Recovering, And Some Interesting Data

Over the last week I’ve been recovering from a bout of the flu. Usually that would be some coughing, some aches and pains, and getting on with things – however this time around it was a pretty solid hit. I had to stop all projects and focus only on important family responsibilities and spend the rest of my time in bed.
In the ensuing medicated haze, I not only couldn’t focus enough to work, but strange ‘coding dreams’ have left me unsure of what I actually tried to write, and what  I only dreamt or imagined I did.  So the next few days will be spent assuring myself that the some of that madness was only the bi product of copious amounts of nyquil and an overactive imagination.

In the meantime I was able to go over the data from Google Play on Sabotage and compare – this is by no means a ‘scientific’ evaluation, nor could it be used as control data for an experiment, but it’s worth contemplating:

Turning to my slowly growing Twitter base to put it forward, I pressed the marketing on it for 10 days – the time it took to generate 1/2 the sales on the full version over a month.  Now although these are ‘new’ people (not from my friends and facebook followers, many of whom bought the game …. and I deeply appreciate that) the total of downloads were equal to the amount of sales on the full version, which seems like a good thing – but the reality is :

These were not enough to improve it’s own visibility without the aid of the ‘new release’ boost.
These didn’t add to the visibility of the Paid version (although I did generate a couple of new sales , which did).
No registrations occurred on the demo version – without ads, perhaps there isn’t enough impetus to warrant registering?
No reviews occurred, except for one negative review (who found it ‘boring’).
Retention, length of install, and length of play is MUCH greater on the full paid version.
The number of downloads between these two groups, thus far, is IDENTICAL.

So in reality there was very little gain from the free demo version at all.

Now, take it as a given that I am NOT going to change my stance on freemium adware software (I’m not going to do it), I’m thinking about the work put in for the ‘registered demo version’ , how do interpret and use this information?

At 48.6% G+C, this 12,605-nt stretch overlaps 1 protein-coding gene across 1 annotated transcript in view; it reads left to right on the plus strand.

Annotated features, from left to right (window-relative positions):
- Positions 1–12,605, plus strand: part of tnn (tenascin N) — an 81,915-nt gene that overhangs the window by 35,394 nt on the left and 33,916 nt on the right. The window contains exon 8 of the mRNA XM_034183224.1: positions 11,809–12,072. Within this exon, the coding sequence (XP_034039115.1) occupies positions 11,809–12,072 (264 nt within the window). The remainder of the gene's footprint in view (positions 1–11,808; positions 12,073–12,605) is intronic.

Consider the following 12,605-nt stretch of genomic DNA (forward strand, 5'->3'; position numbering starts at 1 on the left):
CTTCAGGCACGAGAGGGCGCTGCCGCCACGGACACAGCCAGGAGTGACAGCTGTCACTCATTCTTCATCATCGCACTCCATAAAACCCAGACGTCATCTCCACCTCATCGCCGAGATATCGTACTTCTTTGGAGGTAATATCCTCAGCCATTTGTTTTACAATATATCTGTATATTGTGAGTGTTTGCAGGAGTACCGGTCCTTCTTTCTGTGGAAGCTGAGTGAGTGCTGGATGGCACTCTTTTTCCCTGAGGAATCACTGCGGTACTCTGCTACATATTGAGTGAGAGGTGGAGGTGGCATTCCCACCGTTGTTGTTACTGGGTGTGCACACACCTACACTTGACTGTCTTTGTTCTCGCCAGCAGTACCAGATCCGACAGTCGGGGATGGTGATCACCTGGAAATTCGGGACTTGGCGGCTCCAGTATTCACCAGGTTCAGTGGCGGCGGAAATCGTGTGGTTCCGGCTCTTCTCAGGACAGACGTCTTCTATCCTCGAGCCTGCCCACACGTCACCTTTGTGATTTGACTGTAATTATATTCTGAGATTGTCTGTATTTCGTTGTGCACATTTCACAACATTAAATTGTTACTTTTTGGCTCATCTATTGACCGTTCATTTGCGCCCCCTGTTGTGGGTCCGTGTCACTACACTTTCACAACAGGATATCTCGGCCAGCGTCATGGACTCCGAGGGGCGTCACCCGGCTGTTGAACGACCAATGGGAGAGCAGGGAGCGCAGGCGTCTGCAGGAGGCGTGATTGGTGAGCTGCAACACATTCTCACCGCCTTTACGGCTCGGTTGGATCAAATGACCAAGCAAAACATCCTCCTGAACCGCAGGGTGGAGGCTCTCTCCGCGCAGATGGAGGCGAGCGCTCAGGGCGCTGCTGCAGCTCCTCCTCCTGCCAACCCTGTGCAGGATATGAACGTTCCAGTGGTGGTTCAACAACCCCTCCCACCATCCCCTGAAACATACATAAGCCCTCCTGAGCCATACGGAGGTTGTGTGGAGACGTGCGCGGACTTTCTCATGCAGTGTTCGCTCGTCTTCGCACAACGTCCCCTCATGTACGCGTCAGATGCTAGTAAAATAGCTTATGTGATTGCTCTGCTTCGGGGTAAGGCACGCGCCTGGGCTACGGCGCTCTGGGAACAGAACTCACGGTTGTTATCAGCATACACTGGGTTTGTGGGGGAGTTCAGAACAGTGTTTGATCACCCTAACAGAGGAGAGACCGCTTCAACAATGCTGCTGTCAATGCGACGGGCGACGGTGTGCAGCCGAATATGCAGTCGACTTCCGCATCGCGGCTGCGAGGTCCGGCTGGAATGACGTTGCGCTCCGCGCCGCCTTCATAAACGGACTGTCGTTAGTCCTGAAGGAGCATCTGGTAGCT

Well – given the non-scientific method (a month between releases, more news reach, pre-existing interest on the initial full version)  more tests will have to be done using future products, but Sabotage did it’s job as a simple game to start teaching me ‘the ropes’.  But my initial impression is thus:

Like in my heyday of playing, buying, trying to write games, people who want to buy a game will, and those that don’t won’t. No matter the circumstance.
Those that won’t aren’t really bringing anything to my table in return, those that do have been generous with their support, both monetary, and feedback.

So when you’re a single person with limited time and resources, it seems a no-brainer which group you should be spending your time and energy on.  I’ll provide my new game (Vectoroids) to the paying customer and use the time and energy I would have sank into pushing a demo version into making a better game for them.  Of course I believe that people should have the chance to ‘try to see if they like it’ and so I’ll follow the model I used for the development of Sabotage and regularly release ‘state of play’ demos in the form of desktop executables.

In a future project I will revisit the ‘free registered demo’ approach and release them both at the same time, but Vectoroids isn’t the game for that – It’s a much bigger project than Sabotage, will take more effort and more time to produce, and has a much deeper gameplay.  It will be used to see if some of the marketing lessons bear fruit, and how I can get in touch with the first group of people, and trying to give them value for their money.

Trying to find what paying customers would like for their hard earned dollar seems a more productive path. I think at this point it’s simply more respectful to give over more of my time and energy to those who are supporting my efforts and let them know that support is appreciated.

Leave a Reply

Your email address will not be published. Required fields are marked *